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Authors: Joanne Owen

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Part Two

One autumn night when the leaves fell thick and the frost bit hard, Vasilisa's stepmother conspired with her daughters to get rid of Vasilisa for good. She gave all three girls a task. The eldest was told to make lace, the middle girl was told to knit stockings and Vasilisa, the youngest, was told to spin wool. The stepmother went to bed, leaving one candle alight for the girls to finish their work by. As the night went on, the eldest sister went to the candle and pretended to straighten the wick. She put out the flame and, feigning alarm, said that someone would have to go to Baba Yaga's hut to fetch more fire. ‘But not I,' she said, ‘for I can see by the light of my pins.'

‘And not I,' said the middle sister, ‘for I can see by the light of my needles.'

‘Then that's settled,' said the eldest. ‘Vasilisa must go.' And they pushed her out into the night.

Vasilisa sat on the doorstep and fed her doll, wondering what she should do, for she was frightened of making the journey alone. Once she was fed, the doll's eyes shone like two stars and she told Vasilisa to go, promising she would be protected. A little way along the path, a horseman galloped by. He was dressed in white, and his horse was white and, as he passed, dawn broke. A little further along the path, a second horseman galloped by. He was dressed in red, his horse was red and, as he passed, the sun rose.

Vasilisa walked on through the day and eventually came to Baba Yaga's hut. The sight of it filled her with dread. It had a fence made of bones, there were skulls on the fence posts and the door had a human mouth in place of a lock. As Vasilisa stood there, shaking with fear, a third horseman galloped by. He was dressed in black, and his horse was black and, as he rode up to Baba Yaga's door and vanished, night fell. Just then, the skulls on the fence posts glowed through the darkness and fire flamed from their eye sockets and it became as bright as day. The trees crackled and creaked and all the leaves rustled and Baba Yaga emerged from the woods, sailing the sky in a mortar, sweeping away all traces of her path with a broom.

‘Who goes there?' said Baba Yaga, sniffing the air. ‘I smell human blood!'

‘It's Vasilisa,' she said. ‘My stepsisters sent me to fetch light.'

‘I know them,' said Baba Yaga, for she knew most things. ‘But before I give you light, you must work for me and, if you fail in your tasks, I shall eat you up, spit out your bones and burn them!'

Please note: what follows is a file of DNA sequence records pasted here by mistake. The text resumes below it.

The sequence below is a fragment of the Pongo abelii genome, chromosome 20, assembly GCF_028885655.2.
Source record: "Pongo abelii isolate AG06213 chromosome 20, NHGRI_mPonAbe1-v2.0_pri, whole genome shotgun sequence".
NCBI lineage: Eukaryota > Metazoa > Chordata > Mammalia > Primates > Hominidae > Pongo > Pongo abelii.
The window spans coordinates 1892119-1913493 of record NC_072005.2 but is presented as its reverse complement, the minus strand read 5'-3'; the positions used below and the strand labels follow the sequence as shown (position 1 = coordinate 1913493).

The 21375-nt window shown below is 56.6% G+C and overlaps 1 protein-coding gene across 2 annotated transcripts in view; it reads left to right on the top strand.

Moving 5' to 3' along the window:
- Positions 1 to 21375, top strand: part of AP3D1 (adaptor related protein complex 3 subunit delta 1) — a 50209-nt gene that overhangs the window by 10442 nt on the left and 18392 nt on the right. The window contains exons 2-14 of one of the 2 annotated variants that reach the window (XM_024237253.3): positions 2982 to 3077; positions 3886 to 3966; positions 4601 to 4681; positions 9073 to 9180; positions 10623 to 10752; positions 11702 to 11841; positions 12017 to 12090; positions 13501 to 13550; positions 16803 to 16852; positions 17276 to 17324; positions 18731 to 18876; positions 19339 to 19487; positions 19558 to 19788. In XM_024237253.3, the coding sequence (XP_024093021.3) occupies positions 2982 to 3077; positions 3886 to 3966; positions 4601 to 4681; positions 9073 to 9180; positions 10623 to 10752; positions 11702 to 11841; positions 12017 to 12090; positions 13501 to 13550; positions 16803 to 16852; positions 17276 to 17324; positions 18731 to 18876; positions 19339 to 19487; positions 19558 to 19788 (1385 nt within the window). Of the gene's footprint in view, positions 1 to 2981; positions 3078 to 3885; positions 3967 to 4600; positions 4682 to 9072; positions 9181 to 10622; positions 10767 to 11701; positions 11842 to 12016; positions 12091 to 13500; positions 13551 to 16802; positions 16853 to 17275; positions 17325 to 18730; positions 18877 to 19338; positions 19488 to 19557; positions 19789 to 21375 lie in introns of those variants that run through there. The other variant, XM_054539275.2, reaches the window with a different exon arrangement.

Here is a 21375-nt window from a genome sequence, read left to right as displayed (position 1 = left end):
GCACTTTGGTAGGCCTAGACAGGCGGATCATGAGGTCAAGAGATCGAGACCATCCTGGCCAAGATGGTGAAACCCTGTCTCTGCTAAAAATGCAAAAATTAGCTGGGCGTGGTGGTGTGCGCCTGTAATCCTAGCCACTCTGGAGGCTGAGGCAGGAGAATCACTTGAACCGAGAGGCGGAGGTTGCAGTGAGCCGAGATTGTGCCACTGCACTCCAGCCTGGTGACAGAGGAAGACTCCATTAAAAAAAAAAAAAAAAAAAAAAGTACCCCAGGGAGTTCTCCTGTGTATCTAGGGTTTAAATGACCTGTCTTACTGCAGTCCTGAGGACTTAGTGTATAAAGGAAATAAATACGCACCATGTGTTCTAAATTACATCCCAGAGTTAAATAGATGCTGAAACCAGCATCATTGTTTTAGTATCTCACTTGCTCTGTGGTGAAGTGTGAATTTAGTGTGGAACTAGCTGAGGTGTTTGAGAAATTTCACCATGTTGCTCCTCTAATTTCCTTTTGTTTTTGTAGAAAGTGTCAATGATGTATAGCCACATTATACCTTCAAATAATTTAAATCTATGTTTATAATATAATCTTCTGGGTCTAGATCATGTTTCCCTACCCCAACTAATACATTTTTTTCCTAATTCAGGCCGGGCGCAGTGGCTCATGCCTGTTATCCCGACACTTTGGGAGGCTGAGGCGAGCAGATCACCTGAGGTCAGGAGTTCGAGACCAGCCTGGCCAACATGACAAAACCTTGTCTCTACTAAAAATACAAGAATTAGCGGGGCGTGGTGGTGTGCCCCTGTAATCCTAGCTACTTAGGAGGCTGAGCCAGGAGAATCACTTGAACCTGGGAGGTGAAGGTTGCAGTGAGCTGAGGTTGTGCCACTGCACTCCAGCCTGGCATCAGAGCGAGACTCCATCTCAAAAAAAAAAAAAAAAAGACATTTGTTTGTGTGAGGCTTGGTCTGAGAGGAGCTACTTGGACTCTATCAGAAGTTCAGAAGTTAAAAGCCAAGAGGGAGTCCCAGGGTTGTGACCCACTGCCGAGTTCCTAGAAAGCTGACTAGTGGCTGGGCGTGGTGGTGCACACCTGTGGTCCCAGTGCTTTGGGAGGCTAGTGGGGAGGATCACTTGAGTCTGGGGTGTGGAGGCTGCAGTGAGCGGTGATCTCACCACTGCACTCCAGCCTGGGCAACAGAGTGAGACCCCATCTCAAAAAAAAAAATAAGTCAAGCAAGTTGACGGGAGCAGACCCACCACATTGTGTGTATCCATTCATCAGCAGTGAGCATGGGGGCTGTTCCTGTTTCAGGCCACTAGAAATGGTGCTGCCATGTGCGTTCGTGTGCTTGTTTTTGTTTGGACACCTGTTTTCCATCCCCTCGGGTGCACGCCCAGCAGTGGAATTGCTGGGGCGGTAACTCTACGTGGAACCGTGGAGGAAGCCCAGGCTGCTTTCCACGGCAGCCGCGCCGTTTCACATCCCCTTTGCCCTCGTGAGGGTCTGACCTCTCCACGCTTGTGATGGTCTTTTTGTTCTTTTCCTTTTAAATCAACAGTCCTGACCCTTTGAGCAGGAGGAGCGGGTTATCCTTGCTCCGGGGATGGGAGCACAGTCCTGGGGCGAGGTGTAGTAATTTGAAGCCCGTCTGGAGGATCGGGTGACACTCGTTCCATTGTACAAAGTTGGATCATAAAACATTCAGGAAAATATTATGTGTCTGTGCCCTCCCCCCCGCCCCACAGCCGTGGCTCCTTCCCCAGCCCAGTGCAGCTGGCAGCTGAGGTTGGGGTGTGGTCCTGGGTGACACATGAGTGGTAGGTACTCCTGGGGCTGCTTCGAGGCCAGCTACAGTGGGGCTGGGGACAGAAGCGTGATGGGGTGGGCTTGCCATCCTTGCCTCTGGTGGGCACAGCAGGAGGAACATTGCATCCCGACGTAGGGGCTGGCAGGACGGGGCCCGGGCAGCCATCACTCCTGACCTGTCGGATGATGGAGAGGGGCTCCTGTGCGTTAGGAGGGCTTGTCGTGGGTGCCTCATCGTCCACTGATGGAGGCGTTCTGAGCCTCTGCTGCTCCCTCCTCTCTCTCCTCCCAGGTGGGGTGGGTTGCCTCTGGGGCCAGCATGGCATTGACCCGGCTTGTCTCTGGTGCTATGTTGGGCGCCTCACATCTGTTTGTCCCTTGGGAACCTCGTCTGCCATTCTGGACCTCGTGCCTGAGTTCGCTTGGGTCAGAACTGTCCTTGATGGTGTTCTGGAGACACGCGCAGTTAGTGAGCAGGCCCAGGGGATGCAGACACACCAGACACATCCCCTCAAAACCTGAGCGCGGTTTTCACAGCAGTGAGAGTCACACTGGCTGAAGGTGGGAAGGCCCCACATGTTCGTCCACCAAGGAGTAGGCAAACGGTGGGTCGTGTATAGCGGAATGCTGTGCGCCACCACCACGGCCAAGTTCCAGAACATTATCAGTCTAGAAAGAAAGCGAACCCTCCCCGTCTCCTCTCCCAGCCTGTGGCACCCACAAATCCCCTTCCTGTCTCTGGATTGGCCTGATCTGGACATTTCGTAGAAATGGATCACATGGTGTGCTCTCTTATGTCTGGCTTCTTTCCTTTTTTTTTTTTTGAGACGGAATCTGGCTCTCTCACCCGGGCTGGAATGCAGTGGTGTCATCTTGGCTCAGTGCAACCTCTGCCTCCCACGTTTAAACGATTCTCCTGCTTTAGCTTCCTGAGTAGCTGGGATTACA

They went inside and Baba Yaga ordered Vasilisa to serve her the food cooking on the stove. There was enough to feed a dozen people, but Baba Yaga gobbled everything down, except for a drop of cabbage soup, a crust of bread and a scrap of pork rind. Then she gave Vasilisa her tasks. She was to sweep the yard, clean the hut, wash the bedclothes, sort through a great pile of wheat and cook dinner before the next day was out. ‘If you don't,' Baba Yaga warned, ‘I shall eat you up, spit out your bones and burn them!'

Once Baba Yaga had settled down for the night and the cottage shook with her snores, Vasilisa offered her doll the leftover food and asked what she should do, fearing the work was impossible for a person to get through in a single day. But the doll said she'd already eaten her fill and needed no more and, with her eyes shining like two stars, she told Vasilisa to rest, ‘For the morning is wiser than the night.'

Next morning, Vasilisa rose as the light from the skulls was fading. The White Rider galloped by, day broke and Baba Yaga went outside. She whistled and her mortar, pestle and broom appeared. Then the Red Rider galloped by and the sun rose, and Baba Yaga climbed into her mortar and took flight. Vasilisa looked around, saw that her work had already been done, and thanked her doll for delivering her from death.

That evening the Black Rider came, the night fell, the skulls' eyes glowed through the darkness, and Baba Yaga came from the woods. When she saw that Vasilisa had done everything she'd asked she exploded in rage, angry she had nothing to complain about.

‘Why don't you speak, child?' asked Baba Yaga. ‘Have you lost your tongue?'

‘I don't dare,' replied Vasilisa. ‘But, if I'm allowed, I'd like to ask one question.'

‘Then ask, child,' said Baba Yaga. ‘But not every question has a good answer, and if you ask too much, and know too much, you'll grow old before your time.'

‘Who are the three riders?' asked Vasilisa.

‘They are my day and my sun and my night, child. They are my faithful servants,' Baba Yaga replied, and then she asked if Vasilisa had any more questions.

Vasilisa shook her head. ‘You said if a person asks too much, and knows too much, they'll grow old faster, and I don't want to grow old faster.'

‘Very good,' Baba Yaga replied. ‘You paid attention.' Then she asked Vasilisa how she'd managed to get all the work done. Remembering the promise she'd made to her mother, Vasilisa kept her doll hidden away in her pocket, and said it was due to her mother's blessing.

‘I'll have no blessed ones in my house!' shrieked Baba Yaga, and she dragged Vasilisa outside, stuck a skull on a stick and passed it to her. ‘Here, take this for your stepsisters. This is what they sent you for, and may they enjoy it! Now begone!'

And Vasilisa ran home through the forest by the light of the glowing skull.

Chapter Six

I woke up screaming. I'd never felt such pain. It was like shards of ice were stabbing into my head. I rolled onto my side, clutching Granny's doll. The ground was damp against my bare legs, and I could smell wet earth. The last thing I remembered was being in the cabin with that boy. And after that, then what? Nothing. There was nothing in my head about what had happened until this. I pushed myself up. Every movement sent another stab into my head, and my whole body was sore.

Daddy? Mum?
I called
.
No answer. Nothing. A sliver of moon slipped out from the clouds. There was crumbling stonework all around me, stretching out as far as I could see. I couldn't catch my breath, I was frozen to the spot, in the middle of a graveyard. But I hadn't walked here myself, so how was it possible?

I had to get out, but I couldn't see a path. It was completely overgrown, no flowers, no well-tended graves. I started to weave my way through them, looking for a gate, for any way out, for any end to it. I picked up speed and stumbled into a statue of a girl. I could see her face clearly in the silver light. Her expression looked real, and her hands reached out as if she was offering me a gift of the dead leaves cupped in them.